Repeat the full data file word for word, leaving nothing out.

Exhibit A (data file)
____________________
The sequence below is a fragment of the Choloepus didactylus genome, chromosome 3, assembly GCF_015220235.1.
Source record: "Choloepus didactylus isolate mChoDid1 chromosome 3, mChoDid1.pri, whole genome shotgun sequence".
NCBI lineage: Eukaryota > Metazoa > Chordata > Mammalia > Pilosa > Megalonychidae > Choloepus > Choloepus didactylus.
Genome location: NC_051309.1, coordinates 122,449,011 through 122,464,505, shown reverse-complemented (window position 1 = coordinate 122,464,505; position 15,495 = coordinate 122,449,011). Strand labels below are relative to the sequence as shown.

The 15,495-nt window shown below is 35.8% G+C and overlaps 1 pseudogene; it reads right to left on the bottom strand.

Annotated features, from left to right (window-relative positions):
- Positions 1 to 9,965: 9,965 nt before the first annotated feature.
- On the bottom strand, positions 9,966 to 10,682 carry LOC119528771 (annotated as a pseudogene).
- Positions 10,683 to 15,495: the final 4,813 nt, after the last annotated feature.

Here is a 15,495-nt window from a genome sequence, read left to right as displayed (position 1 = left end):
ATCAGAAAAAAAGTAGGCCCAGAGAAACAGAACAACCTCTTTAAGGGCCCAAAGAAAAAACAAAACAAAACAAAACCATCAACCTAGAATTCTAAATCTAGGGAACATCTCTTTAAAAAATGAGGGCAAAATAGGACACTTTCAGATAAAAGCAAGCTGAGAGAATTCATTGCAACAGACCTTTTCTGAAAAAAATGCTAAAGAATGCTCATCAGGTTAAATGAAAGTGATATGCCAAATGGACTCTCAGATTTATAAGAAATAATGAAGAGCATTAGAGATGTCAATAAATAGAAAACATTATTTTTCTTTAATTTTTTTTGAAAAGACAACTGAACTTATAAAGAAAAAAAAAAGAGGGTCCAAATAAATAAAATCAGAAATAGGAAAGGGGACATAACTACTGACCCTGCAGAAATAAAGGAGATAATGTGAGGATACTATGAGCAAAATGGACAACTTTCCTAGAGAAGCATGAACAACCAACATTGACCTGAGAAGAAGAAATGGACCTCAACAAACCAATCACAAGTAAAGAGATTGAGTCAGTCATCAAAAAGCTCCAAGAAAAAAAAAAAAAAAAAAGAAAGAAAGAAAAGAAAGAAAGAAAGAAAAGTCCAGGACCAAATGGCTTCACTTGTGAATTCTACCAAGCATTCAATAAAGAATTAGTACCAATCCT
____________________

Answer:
The sequence below is a fragment of the Choloepus didactylus genome, chromosome 3, assembly GCF_015220235.1.
Source record: "Choloepus didactylus isolate mChoDid1 chromosome 3, mChoDid1.pri, whole genome shotgun sequence".
NCBI lineage: Eukaryota > Metazoa > Chordata > Mammalia > Pilosa > Megalonychidae > Choloepus > Choloepus didactylus.
Genome location: NC_051309.1, coordinates 122,449,011 through 122,464,505, shown reverse-complemented (window position 1 = coordinate 122,464,505; position 15,495 = coordinate 122,449,011). Strand labels below are relative to the sequence as shown.

The 15,495-nt window shown below is 35.8% G+C and overlaps 1 pseudogene; it reads right to left on the bottom strand.

Annotated features, from left to right (window-relative positions):
- Positions 1 to 9,965: 9,965 nt before the first annotated feature.
- On the bottom strand, positions 9,966 to 10,682 carry LOC119528771 (annotated as a pseudogene).
- Positions 10,683 to 15,495: the final 4,813 nt, after the last annotated feature.

Here is a 15,495-nt window from a genome sequence, read left to right as displayed (position 1 = left end):
ATCAGAAAAAAAGTAGGCCCAGAGAAACAGAACAACCTCTTTAAGGGCCCAAAGAAAAAACAAAACAAAACAAAACCATCAACCTAGAATTCTAAATCTAGGGAACATCTCTTTAAAAAATGAGGGCAAAATAGGACACTTTCAGATAAAAGCAAGCTGAGAGAATTCATTGCAACAGACCTTTTCTGAAAAAAATGCTAAAGAATGCTCATCAGGTTAAATGAAAGTGATATGCCAAATGGACTCTCAGATTTATAAGAAATAATGAAGAGCATTAGAGATGTCAATAAATAGAAAACATTATTTTTCTTTAATTTTTTTTGAAAAGACAACTGAACTTATAAAGAAAAAAAAAAGAGGGTCCAAATAAATAAAATCAGAAATAGGAAAGGGGACATAACTACTGACCCTGCAGAAATAAAGGAGATAATGTGAGGATACTATGAGCAAAATGGACAACTTTCCTAGAGAAGCATGAACAACCAACATTGACCTGAGAAGAAGAAATGGACCTCAACAAACCAATCACAAGTAAAGAGATTGAGTCAGTCATCAAAAAGCTCCAAGAAAAAAAAAAAAAAAAAAGAAAGAAAGAAAAGAAAGAAAGAAAGAAAAGTCCAGGACCAAATGGCTTCACTTGTGAATTCTACCAAGCATTCAATAAAGAATTAGTACCAATCCT